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“This is a revolution. I think we’re in a period of time that will be looked back on as probably greater than the Renaissance.”
That’s film producer and photographer Judy Lindsay, who styles herself “the Pied Piper of NFTs”. She is encouraging fellow creatives to get to grips with the newest, buzziest use of blockchain technology known. “I’ve never seen so many artists quitting their jobs, doing nothing but creating full time,” she says.
The NFT may revolutionise the art market, film funding and distribution. Or it might be an ecological disaster and a financial bubble, in which few actual movies change hands, and fraudsters get rich from other people’s intellectual property.
The F in NFT does not stand for ‘film’. NFTs are ‘non-fungible tokens’, which distinguishes them from fungible tokens such as currency, which are interchangeable with something of the same value. Each NFT (or ‘nifty’ or ‘crypto-collectible’) is unique, a string of letters and numbers on the blockchain ledger, which can be traded using cryptocurrencies such as Bitcoin or Ethereum. Some sell for astronomical sums. Images, text, apps and moving images can be encoded into blockchain but, mostly, NFTs are not the work itself.
“What you’re buying is bragging rights about owning something that exists conceptually,” says the filmmaker Adam Benzine, who recently put up for auction ten NFTs for his 2015 documentary feature Claude Lanzmann: Spectres of the Shoah. “I saw here an opportunity to marry the excitement of this new technology with something that is already established, prestigious and has pedigree, by virtue of the fact that it’s an HBO film, an Oscar-nominated film.”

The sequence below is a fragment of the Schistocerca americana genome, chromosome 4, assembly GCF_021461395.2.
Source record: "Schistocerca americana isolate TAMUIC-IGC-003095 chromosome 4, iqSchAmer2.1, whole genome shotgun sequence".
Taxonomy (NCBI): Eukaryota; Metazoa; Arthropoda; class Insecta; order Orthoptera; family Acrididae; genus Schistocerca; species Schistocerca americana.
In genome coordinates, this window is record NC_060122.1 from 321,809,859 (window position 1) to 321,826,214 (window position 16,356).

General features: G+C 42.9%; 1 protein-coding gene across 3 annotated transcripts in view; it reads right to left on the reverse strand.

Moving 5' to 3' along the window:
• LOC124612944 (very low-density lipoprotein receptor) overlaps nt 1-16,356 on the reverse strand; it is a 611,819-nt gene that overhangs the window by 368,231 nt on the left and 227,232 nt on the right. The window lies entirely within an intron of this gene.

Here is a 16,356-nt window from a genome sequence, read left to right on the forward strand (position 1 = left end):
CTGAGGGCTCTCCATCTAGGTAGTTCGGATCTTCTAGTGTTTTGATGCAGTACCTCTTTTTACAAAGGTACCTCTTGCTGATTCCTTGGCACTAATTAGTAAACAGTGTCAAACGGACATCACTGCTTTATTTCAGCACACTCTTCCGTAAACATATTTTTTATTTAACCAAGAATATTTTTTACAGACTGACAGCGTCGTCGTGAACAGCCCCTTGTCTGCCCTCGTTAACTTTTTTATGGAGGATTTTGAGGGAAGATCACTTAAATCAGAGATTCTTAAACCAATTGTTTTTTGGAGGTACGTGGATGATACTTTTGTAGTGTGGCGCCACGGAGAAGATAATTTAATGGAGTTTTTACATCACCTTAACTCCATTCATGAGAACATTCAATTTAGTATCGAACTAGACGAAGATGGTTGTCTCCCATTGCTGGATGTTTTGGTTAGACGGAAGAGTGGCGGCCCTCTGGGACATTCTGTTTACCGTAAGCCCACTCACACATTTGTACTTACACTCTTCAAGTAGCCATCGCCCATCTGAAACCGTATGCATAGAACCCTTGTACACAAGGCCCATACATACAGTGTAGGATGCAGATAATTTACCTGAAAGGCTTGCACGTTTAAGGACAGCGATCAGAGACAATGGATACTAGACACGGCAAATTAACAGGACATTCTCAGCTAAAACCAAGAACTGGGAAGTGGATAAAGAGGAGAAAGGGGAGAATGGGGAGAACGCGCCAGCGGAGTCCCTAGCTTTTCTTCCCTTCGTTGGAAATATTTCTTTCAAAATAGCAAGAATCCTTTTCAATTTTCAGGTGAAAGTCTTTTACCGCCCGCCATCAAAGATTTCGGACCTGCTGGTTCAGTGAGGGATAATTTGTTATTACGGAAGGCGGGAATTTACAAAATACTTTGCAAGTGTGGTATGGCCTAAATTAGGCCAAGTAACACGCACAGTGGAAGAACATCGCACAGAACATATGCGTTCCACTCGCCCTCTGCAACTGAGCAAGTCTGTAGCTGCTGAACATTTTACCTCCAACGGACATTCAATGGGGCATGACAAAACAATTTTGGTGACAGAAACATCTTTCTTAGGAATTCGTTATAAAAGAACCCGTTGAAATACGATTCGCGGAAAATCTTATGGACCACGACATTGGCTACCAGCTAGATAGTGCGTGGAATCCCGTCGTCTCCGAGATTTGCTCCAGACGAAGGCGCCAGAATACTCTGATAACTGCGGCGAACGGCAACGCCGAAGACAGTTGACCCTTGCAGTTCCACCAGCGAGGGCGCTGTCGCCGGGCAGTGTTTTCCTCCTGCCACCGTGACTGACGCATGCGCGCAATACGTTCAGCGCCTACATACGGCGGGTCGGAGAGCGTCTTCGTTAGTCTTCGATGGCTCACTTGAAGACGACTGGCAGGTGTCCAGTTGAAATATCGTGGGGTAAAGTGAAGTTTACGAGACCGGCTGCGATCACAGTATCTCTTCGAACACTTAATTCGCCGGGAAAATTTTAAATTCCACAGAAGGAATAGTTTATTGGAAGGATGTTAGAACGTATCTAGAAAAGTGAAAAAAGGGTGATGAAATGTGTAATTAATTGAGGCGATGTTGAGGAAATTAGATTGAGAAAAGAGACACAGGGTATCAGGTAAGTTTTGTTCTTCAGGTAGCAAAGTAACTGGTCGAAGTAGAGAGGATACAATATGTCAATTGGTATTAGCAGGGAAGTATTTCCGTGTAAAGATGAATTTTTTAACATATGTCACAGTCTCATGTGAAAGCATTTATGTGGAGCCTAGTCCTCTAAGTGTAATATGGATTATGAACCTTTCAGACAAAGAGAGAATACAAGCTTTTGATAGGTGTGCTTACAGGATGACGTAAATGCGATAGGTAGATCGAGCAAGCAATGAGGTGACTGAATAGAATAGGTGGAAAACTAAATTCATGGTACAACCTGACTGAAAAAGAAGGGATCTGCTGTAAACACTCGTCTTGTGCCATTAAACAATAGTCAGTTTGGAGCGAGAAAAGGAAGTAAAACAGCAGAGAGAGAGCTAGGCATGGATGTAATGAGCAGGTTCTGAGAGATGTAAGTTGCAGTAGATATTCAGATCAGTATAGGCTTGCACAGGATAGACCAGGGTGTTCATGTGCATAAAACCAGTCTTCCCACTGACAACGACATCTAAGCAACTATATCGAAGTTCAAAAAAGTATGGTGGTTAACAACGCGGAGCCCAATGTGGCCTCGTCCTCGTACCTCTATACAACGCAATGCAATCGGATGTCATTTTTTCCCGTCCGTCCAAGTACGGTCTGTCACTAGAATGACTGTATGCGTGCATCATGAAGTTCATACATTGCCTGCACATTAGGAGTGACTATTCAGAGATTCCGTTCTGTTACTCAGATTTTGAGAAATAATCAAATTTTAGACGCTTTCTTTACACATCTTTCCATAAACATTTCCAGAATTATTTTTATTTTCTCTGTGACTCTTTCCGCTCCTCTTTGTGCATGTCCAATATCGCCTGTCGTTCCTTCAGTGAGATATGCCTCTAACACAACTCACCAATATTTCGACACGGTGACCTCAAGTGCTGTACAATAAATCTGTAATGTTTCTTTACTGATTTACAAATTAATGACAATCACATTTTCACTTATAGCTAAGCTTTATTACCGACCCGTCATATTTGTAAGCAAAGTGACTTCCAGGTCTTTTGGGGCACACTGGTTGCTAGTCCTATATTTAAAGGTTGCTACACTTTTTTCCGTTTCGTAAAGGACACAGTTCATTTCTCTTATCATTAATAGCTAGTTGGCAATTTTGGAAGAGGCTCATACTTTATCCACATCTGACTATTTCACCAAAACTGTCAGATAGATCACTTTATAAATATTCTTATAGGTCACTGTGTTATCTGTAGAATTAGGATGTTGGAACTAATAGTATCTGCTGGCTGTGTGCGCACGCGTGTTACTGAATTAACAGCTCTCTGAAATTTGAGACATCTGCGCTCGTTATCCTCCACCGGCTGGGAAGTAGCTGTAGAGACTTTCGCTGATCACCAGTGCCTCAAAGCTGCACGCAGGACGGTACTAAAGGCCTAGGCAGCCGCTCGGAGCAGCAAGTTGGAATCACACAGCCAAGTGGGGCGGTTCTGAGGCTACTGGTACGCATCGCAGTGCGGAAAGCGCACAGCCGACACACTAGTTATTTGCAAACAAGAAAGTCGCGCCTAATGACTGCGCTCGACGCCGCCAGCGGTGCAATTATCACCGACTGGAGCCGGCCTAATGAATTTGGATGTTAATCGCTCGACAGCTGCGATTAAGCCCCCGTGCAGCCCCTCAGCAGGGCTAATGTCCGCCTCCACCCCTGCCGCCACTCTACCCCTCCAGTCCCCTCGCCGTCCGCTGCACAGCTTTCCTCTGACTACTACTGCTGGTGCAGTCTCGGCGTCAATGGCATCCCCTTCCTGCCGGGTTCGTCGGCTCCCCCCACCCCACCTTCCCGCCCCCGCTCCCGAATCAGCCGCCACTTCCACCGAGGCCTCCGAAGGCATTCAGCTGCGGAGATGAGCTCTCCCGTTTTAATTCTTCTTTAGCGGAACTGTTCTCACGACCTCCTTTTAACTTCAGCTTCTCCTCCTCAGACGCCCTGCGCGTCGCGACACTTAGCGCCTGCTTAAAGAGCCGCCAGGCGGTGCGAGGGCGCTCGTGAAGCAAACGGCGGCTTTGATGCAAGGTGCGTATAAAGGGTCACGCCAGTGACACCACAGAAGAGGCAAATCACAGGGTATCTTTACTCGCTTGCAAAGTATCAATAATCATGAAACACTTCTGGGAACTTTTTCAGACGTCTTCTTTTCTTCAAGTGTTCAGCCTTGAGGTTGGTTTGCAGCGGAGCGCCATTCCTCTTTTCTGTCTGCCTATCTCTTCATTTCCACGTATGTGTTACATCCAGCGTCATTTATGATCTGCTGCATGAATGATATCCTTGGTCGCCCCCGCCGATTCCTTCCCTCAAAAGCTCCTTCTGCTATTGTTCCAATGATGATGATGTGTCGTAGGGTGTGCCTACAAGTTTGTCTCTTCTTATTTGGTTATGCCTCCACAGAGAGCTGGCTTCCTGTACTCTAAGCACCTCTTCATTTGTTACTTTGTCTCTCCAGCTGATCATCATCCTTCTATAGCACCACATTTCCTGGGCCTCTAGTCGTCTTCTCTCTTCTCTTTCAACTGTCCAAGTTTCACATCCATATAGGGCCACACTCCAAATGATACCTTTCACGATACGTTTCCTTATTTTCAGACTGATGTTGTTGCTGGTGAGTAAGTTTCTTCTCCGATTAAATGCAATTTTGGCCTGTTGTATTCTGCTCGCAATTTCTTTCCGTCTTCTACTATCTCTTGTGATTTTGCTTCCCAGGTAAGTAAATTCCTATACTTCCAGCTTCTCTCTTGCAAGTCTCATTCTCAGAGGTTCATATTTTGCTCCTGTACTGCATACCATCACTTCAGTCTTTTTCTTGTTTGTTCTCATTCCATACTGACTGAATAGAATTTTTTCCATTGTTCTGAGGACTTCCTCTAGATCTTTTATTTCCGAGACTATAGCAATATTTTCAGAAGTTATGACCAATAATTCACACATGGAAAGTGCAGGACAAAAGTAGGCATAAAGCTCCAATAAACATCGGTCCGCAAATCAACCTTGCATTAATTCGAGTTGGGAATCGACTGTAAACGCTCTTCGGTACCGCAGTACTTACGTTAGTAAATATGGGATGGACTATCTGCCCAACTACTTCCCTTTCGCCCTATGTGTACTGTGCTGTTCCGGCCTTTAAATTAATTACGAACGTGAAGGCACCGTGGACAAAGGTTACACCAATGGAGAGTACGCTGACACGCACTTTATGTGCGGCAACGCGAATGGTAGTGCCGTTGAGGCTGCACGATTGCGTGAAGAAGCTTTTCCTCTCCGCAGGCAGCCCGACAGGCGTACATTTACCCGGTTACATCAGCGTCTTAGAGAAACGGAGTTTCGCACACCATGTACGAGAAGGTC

Benzine hopes to exploit the NFT boom for good causes: to publicise his film’s video-on-demand release, to boost awareness of the Holocaust among young people, and to raise cash (“The first thing I would do would be to pay the crew who worked on my last film, The Curve”). He also hopes to make history, and dive head first into a new opportunity.
Low-budget filmmaker Nick Box hopes to quit the day job by tokenising his work, a continuation of his “punk rock, DIY approach to everything”. Having already made money transforming his films into games, he is looking for a new revenue stream, and the NFTs he sells can be as personalised as the customised VHS editions he has made for fans in the past. He is offering his less well-known films, such as art-horror Elevator to Insanity (2018), as “one-of-a kind items, and in a few cases even including distribution rights and copyright”.
When I spoke to Box, he was overwhelmed by the interest in the auction, though he had yet to receive a bid.
Jason Attar of NiftySplits is selling his own films as NFTs, but also offers public domain titles, such as Charade (1963), with a package of extras, a little like a special edition Blu-ray. Attar is exploring NFTs’ potential to help indie filmmakers. “I thought, ‘Oh, there’s a film distribution company here,’” he says. “If you box clever with how you create the content in the first place, then it should reach your intended audience and potentially new audiences as time goes on.”